Rapper Pras Michel Convicted in Conspiracies to Influence US Government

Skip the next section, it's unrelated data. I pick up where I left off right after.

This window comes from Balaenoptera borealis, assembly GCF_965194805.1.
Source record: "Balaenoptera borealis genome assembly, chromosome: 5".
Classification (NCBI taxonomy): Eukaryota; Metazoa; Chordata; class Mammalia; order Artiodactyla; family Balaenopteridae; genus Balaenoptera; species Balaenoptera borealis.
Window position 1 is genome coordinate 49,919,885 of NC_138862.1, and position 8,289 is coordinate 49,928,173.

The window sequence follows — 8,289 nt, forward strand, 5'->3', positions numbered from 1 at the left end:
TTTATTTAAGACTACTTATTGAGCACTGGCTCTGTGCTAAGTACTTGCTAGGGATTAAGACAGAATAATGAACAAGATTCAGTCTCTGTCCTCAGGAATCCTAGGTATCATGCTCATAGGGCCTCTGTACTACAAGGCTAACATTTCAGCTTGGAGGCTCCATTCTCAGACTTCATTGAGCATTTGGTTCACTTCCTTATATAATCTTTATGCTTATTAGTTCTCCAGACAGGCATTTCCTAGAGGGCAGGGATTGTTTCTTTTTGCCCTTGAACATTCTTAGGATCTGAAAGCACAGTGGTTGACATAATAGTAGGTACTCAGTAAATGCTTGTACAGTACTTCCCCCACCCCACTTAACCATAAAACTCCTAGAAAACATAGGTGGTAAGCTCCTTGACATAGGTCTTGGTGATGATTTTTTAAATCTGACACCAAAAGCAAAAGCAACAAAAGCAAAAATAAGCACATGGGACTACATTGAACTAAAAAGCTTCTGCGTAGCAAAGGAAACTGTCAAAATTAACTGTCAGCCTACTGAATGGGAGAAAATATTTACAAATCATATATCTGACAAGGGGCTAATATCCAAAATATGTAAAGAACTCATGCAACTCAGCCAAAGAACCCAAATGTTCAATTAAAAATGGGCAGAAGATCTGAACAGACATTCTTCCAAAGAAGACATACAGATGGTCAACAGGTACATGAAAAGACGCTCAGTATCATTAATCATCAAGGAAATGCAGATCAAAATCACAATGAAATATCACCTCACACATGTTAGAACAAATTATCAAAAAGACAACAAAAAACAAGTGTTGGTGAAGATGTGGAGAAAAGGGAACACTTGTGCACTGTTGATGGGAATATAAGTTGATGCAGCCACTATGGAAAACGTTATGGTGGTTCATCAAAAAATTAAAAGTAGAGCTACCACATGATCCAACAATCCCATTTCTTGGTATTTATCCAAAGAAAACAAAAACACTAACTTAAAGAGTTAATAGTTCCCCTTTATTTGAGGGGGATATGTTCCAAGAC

Rapper Prakazrel “Pras” Michel, a member of the 1990’s hip-hop group the Fugees, has been found guilty by a jury on Wednesday of 10 counts of crimes related to his alleged participation in a conspiracy to help China influence the United States. The 50-year-old Grammy Award-winning rapper was convicted of conspiring with a Malaysian financier, Jho Low—also known as Low Taek Jho—to carry out foreign lobbying campaigns to influence the U.S. government under the administrations of Presidents Barack Obama and Donald Trump. The 10 counts include conspiracy, concealment of material facts, falsifying campaign finance records, witness tampering, and acting as an unregistered agent of a foreign government. Michel faces a maximum penalty of 20 years in prison on the top counts. The judge has yet to set a sentencing date. Influence Schemes The Fugees won two Grammy Awards for their best-selling 1996 album “The Score.” Prosecutors said that by 2012, Michel needed money and found it through Low, who was known to pay celebrities big sums of money. Jynwel Capital Limited CEO Jho Low attends the 2014 Social Good Summit at 92Y on Sept. 21, 2014 in New York City. (Taylor Hill/Getty Images) The defense acknowledged that Michel wanted to make money but argued that he had received bad legal advice as he reinvented himself in the world of politics. Prosecutors accused Michel of having sought to convince the Justice Department under the Trump administration to drop civil and criminal investigations into Low over the 1MDB embezzlement scandal. The effort was carried out with Low, as well as Elliott Broidy, Nickie Lum Davis, George Higginbotham, and others. Broidy, Higginbotham, and Lum Davis have all since pleaded guilty for their roles in the scheme. Low faces separate charges in New York that he and his family embezzled over $4.5 billion from Malaysian’s state-owned investment fund 1MDB from 2009 to 2015. He remains at large. Equanimity, the US$250 million luxury yacht that fugitive Malaysian businessman Low Taek Jho allegedly bought with funds embezzled from 1Malaysia Development Berhad (1MDB) in Selangors, Malaysia, on Aug. 8, 2018. (Ore Huiying/Getty Images) Prosecutors said Michel was also paid to try to persuade the U.S. government to extradite a Chinese national back to China, at the direction of China’s vice minister of public security. Prosecutors pointed out that Michel didn’t register as a foreign agent. The Chinese national, who is suspected of having committed crimes in China, is billionaire and dissident Guo Wengui, also known as Miles Guo. Guo was never extradited but was arrested by U.S. prosecutors over unrelated fraud charges in March. Michel was furthermore accused of having agreed to funnel some $20 million from Low into Obama’s 2012 re-election campaign, in exchange for receiving millions of dollars. Specifically, Michel contributed to Obama’s campaign both personally and through about 20 straw donors. The prosecutors said that in doing so, Michel hid that source of the funds was from overseas. Federal election law prohibits foreigners from donating to U.S. campaigns. Rapper Testified in Own Defense Michel on the witness stand said Low wanted to take a photo with Obama and paid Michel some $20 million over the course of nine months to help him get it. Michel said that while he used some of the money to pay for three of his friends to attend two political fundraisers for Obama’s 2012 campaign, he didn’t do so at Low’s direction, and no one told him that was illegal. “Once he gave me the money, it was my discretion how I spent the money because it’s my money,” Michel told the jury, calling the money he received “free money.” On the Guo situation, Michel told the jury that he had failed to register himself as a foreign agent because his attorney, Higginbotham, never told him it was required by law. Michel on the stand admitted he passed along information to the FBI about China wanting to extradite Guo. Michel said he “thought it was something the FBI should know” that China was concerned Guo was “allegedly a criminal rapist.” Higginbotham has since pleaded guilty for his role in the scheme. In the courtroom, he told jurors that at Michel’s insistence, he met with the Chinese ambassador in Washington to tell the ambassdor that the Trump administration was working toward extraditing Guo. “As proven at trial, the defendant [Michel] engaged in an extensive conspiracy to use millions of dollars in foreign funds to engage in illegal back-channel lobbying and make unlawful campaign contributions,” Assistant Attorney General Kenneth A. Polite, Jr. of the Justice Department’s Criminal Division said in a statement. “Today’s verdict demonstrates that anyone who engages in unlawful foreign-sponsored efforts to influence American officials, our elections, or the criminal justice system will be brought to justice.” Michel’s lawyer David Kenner told reporters outside the courthouse on Wednesday that he